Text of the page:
Enterprise OpenSocial

Heartened to hear that this years Enterprise 2.0 conference in San Francisco features a session on ‘OpenSocial in the Enterprise’.  Mike Gotta, an analyst from the Burton Group, describes some of the issues that OpenSocial needs to resolve to become truly applicable at the Enterprise level – these include the definition of ‘friend’ and single-signon and other authentication issues. 

But his description of the general environment that enterprise developers find themselves in is pertinent to our enterprise – the academic biomedical research institution – and his approach mirrors our thinking.  The question is, how do we tie our (academic/biomedical research-focused) development of research networking products to the trends outside of us?

We need to start designing and implementing social networking platforms that have capabilities to span internal and external audiences. While initiatives that started off in the consumer market may not have the necessary identity, security, and other necessary services – alternatives within the enterprise are often not viable for consumer environments – so we are left somewhere in the middle – with no one particularly happy. Given overall consumerization of IT trends, it seems to me at least, that it’s more viable (in the social computing realm) to start with efforts like OpenSocial and ActivityStrea.ms and evolve them for the enterprise than the other way around.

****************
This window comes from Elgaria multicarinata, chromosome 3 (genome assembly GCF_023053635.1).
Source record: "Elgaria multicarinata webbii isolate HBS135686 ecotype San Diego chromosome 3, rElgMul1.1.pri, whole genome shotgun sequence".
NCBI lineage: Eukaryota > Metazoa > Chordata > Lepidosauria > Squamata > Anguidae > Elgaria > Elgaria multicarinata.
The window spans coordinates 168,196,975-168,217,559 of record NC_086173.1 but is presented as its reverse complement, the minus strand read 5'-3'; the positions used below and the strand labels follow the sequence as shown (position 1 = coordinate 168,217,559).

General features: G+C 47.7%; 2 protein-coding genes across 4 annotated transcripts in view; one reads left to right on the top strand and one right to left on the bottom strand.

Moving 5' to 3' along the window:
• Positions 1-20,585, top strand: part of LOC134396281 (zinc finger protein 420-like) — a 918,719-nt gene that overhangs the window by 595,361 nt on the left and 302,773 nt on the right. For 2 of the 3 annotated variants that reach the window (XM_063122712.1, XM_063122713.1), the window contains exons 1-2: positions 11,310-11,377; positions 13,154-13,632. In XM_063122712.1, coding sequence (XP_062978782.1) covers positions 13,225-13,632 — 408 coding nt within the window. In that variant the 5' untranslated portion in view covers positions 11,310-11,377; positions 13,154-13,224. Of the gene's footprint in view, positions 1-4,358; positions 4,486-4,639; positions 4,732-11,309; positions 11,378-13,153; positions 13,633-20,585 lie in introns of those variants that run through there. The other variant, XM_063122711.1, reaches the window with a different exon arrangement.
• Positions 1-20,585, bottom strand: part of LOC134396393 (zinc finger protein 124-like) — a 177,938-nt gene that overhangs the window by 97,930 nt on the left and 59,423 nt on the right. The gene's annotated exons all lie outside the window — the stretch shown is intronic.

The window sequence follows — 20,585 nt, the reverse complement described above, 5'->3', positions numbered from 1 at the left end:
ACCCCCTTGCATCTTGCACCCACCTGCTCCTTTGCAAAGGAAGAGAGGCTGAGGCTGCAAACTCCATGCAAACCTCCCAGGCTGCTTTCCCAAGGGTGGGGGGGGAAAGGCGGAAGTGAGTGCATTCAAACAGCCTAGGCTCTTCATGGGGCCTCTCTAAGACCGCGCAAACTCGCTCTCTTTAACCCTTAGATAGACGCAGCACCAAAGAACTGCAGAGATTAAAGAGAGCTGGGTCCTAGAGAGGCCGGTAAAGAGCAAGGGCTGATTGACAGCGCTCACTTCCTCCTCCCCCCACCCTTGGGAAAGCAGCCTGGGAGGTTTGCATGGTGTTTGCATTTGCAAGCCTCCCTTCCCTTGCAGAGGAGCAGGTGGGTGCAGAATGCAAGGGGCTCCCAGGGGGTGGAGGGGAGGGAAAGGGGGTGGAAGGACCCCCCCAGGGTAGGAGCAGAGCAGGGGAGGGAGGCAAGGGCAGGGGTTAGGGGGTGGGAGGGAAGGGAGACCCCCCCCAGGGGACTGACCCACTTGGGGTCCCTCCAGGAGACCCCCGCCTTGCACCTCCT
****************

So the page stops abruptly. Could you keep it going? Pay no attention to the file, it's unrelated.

OpenSocial & Best Practices for Social Networking Websites

XINGWhat is the best web design for a social networking platform? We’re certainly thinking about this as we plan on the release of UCSF Profiles, our research (as opposed to ‘social’) networking site.  Smashing Magazine has a useful article that summarizes key principles.  One of these is about standards – they encourage the usage of OpenSocial as a standard in building social networking sites.  And – we’re glad to say, we’re on it.  We’re in the process of extending our research networking product, ‘Profiles’, as an OpenSocial “container”. i.e. retrofitting the software so that it’s possible to use other OpenSocial applications, built, for example, for applications like Linked In, to plug and play with our product.  This will be a primary contribution of UCSF’s in the continued open source development of the Harvard-developed ‘Profiles’.